May 14, 2021

5 things to know this week

Capitol HillAfter the ransomware attack on Colonial Pipeline, there's renewed focus in Washington to strengthen cybersecurity and supply chain risk management. COVID cases are declining across the country. Inflation is being closely scrutinized after large jumps in consumer prices. Get more details into these issues and others credit union leaders should be aware of this week.

Biden signs EO on cybersecurity

President Joe Biden Wednesday signed an Executive Order instructing the federal government to increase its cybersecurity efforts to ward off "sophisticated malicious cyber campaigns that threaten the public sector, the private sector, and ultimately the American people's security and privacy." These instructions come in the wake of the ransomware attack on Colonial Pipeline that disrupted its fuel distribution on the East Coast this past week, leading to shortages and price increases.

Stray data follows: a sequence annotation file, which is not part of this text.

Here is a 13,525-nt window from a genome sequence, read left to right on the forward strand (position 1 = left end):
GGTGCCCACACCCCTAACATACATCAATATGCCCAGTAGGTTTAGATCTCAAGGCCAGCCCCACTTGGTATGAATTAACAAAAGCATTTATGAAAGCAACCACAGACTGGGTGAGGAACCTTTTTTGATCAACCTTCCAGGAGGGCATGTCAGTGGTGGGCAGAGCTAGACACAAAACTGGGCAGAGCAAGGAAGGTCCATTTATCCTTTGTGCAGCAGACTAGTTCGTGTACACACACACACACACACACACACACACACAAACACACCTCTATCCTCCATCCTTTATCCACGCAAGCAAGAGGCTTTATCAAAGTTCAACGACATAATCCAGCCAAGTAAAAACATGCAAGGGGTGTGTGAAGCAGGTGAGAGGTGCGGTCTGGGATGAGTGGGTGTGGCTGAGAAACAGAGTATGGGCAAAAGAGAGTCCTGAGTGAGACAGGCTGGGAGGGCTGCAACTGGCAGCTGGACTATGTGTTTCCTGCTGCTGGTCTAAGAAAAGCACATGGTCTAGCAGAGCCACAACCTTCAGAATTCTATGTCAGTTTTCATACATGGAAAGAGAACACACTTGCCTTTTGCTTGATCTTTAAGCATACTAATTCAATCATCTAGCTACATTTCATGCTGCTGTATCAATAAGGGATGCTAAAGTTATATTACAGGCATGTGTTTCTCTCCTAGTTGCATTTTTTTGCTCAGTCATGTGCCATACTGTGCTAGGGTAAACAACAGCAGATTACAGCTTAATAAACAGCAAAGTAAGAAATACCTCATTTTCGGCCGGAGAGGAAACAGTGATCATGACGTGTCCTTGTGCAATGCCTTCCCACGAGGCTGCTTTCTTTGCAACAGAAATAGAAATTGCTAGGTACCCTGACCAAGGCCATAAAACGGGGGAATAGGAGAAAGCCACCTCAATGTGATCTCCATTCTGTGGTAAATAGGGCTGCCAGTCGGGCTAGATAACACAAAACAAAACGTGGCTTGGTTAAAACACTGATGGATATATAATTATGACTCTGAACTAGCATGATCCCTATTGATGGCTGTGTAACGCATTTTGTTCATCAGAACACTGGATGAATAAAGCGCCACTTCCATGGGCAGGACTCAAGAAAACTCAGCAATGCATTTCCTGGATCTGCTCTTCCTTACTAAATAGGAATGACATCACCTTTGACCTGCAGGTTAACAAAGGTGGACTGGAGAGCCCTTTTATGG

The order covers a wide range of topics, including federal contracting, information sharing, and incident response coordination, primarily directed at government law enforcement agencies such as the Cybersecurity and Infrastructure Security Agency (CISA), FBI, and Department of Homeland Security. It also directs federal agencies, including independent regulatory agencies that would cover the NCUA, to develop more secure, cloud-based systems for managing IT security.